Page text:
Protocol contracts with application to choreographed multiparty collaborations

  • Ashley McNeileEmail author
Original Research Paper


E-commerce collaborations and cross-organizational workflow applications are increasingly attractive given the universal connectivity provided by the Internet. Such applications are inherently concurrent and non-deterministic, so standard software engineering practices are inadequate, and we need new techniques to design extended collaborations and ensure that the implemented designs will behave correctly. The emerging technique for achieving this is to use a choreography, a global description of the possible sequencing of message exchange between the participants, as the basis for both the design of the collaboration and verification of its behavior. We describe a new technique that uses compositions of partial descriptions to define a choreography and show how the technique can be used to model the use of data and computation in the rules of the collaboration. We define conditions for correctness and show that they can be applied separately to each partial description. We demonstrate the expressive power of the technique with examples and discuss how it improves on previously published approaches.


Behavior contract Verification Service collaboration Service choreography Process algebra 


Unable to display preview. Download preview PDF.

Unable to display preview. Download preview PDF.


  1. 1.
    Bocchi L, Honda K, Tuosto E, Yoshida N (2009) A theory of design-by-contract for distributed multiparty interactions. Technical Report, University of Leicester, University of London and Imperial College LondonGoogle Scholar
  2. 2.
    Ebert J, Engels G (1994) Observable or invocable behaviour—you have to choose. Technical Report 94-38. Department of Computer Science, Leiden UniversityGoogle Scholar
  3. 3.
    Fu X, Bultan T, Su J (2004) Conversation protocols: a formalism for specification and verification of reactive electronic services. Theor Comput Sci 328(1–2): 19–37zbMATHCrossRefMathSciNetGoogle Scholar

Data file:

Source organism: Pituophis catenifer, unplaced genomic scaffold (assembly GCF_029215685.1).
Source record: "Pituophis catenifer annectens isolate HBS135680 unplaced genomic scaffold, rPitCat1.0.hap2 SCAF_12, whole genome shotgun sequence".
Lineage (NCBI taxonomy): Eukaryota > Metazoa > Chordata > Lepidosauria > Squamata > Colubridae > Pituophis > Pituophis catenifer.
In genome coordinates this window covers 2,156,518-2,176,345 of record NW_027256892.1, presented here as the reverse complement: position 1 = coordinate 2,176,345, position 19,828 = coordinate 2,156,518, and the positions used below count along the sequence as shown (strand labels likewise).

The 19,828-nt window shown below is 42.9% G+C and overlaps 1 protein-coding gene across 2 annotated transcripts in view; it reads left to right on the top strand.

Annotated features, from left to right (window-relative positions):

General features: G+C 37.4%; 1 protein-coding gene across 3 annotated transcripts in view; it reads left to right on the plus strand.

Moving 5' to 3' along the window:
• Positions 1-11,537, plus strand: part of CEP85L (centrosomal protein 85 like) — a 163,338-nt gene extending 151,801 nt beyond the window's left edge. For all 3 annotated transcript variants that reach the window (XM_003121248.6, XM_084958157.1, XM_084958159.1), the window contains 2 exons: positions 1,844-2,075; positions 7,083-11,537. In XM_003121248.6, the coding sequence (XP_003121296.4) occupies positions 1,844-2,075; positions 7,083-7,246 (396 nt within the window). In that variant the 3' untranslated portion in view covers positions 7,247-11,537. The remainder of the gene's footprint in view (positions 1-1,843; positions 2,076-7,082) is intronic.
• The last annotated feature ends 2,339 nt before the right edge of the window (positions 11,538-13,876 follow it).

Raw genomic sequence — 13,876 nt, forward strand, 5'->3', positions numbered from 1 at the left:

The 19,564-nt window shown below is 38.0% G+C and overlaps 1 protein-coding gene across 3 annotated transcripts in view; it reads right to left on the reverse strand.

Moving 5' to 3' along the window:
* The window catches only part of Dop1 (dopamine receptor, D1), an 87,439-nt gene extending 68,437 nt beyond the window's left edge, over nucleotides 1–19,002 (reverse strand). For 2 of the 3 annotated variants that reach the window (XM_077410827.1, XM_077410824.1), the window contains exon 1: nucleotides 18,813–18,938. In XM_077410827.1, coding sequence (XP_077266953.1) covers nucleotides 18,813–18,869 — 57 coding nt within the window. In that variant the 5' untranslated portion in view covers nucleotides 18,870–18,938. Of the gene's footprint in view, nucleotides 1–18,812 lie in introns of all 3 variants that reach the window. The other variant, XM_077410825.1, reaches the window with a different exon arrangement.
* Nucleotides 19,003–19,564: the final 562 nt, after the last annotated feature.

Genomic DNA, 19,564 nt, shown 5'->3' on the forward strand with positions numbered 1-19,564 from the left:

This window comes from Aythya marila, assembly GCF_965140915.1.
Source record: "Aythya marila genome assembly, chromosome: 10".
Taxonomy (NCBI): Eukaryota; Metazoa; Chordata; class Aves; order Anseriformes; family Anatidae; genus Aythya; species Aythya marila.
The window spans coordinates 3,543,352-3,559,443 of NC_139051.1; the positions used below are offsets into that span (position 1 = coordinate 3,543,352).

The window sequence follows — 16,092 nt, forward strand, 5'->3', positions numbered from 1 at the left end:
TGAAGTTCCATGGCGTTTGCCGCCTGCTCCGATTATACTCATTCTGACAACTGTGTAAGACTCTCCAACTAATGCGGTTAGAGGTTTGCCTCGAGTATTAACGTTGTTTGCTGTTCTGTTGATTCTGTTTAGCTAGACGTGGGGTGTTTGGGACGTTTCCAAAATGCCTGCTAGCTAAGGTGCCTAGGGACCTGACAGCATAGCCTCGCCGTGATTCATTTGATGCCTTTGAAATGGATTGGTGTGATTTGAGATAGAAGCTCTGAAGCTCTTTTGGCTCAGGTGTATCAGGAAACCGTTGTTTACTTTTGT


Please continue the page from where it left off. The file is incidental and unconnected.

4. 4.
    Fu X, Bultan T, Su J (2004) Realizability of conversation protocols with message contents. In: ICWS ’04: Proceedings of the 2004 IEEE international conference on Web services. IEEE Computer Society, Washington, DC, pp 96–103. doi: 10.1109/ICWS.2004.92
  5. 5.
    Hoare C (1985) Communicating sequential processes. Prentice-Hall International, Englewood Cliffs, NJzbMATHGoogle Scholar
  6. 6.
    Hoare C (2006) Why ever CSP. Electronic Notes Theor Comput Sci 162: 209–215. doi: 10.1016/j.entcs.2006.01.031 CrossRefGoogle Scholar
  7. 7.
    Honda K, Yoshida N, Carbone M (2008) Multiparty asynchronous session types. SIGPLAN Not 43(1): 273–284. doi: 10.1145/1328897.1328472 Google Scholar
  8. 8.
    Kazhamiakin R, Pistore M (2006) Analysis of realizability conditions for web service choreographies. In: Najm E et al (ed) Proceedings of FORTE 2006, 26th IFIP WG 6.1 international conference, Paris. Lecture Notes in Computer Science, vol 4229. Springer, pp 61–76Google Scholar
  9. 9.
    Lanese I, Guidi C, Montesi F, Zavattaro G (2008) Bridging the gap between interaction- and process-oriented choreographies. In: Proceedings of SEFM’08, 6th IEEE international conferences on software engineering and formal methods. IEEE Computer Society, Washington, DC, pp 323–332Google Scholar
  10. 10.
    McNeile A, Simons N (2006) Protocol modelling: a modelling approach that supports reusable behavioural abstractions. J Softw Syst Model 5(1): 91–107. doi: 10.1007/s10270-005-0100-7 CrossRefGoogle Scholar
  11. 11.
    McNeile A, Simons N (2008) Metamaxim Website: ModelScope Tool.
  12. 12.
    Meyer B (2000) Object-oriented software construction. Prentice Hall PTR, Englewood Cliffs, NJGoogle Scholar
  13. 13.
    Mendling J, Hafner M, (2005) From inter-organizational workflows to process execution: generating BPEL from WS-CDL. In:Meersman R, Tari Z et al (eds) OTM workshops. Lecture Notes in Computer Science, vol 3762. Springer, pp 506–515Google Scholar
  14. 14.
    Milner R (1980) A calculus of communicating systems. Lecture Notes in Computer Science, vol 92. SpringerGoogle Scholar
  15. 15.
    Object Management Group (2009) Business process model and notation (BPMN): FTF Beta 1 for Version 2.0. OMG Document Number: dtc/2009-08-14. Technical Report, Object Management GroupGoogle Scholar
  16. 16.
    Owicki S, Lamport L (1982) Proving liveness properties of concurrent programs. ACM Trans Program Lang Syst 4(3): 455–495. doi: 10.1145/357172.357178 zbMATHCrossRefGoogle Scholar

Copyright information

© Springer-Verlag London Limited 2010

Authors and Affiliations

  1. 1.Metamaxim Ltd.LondonUK

Personalised recommendations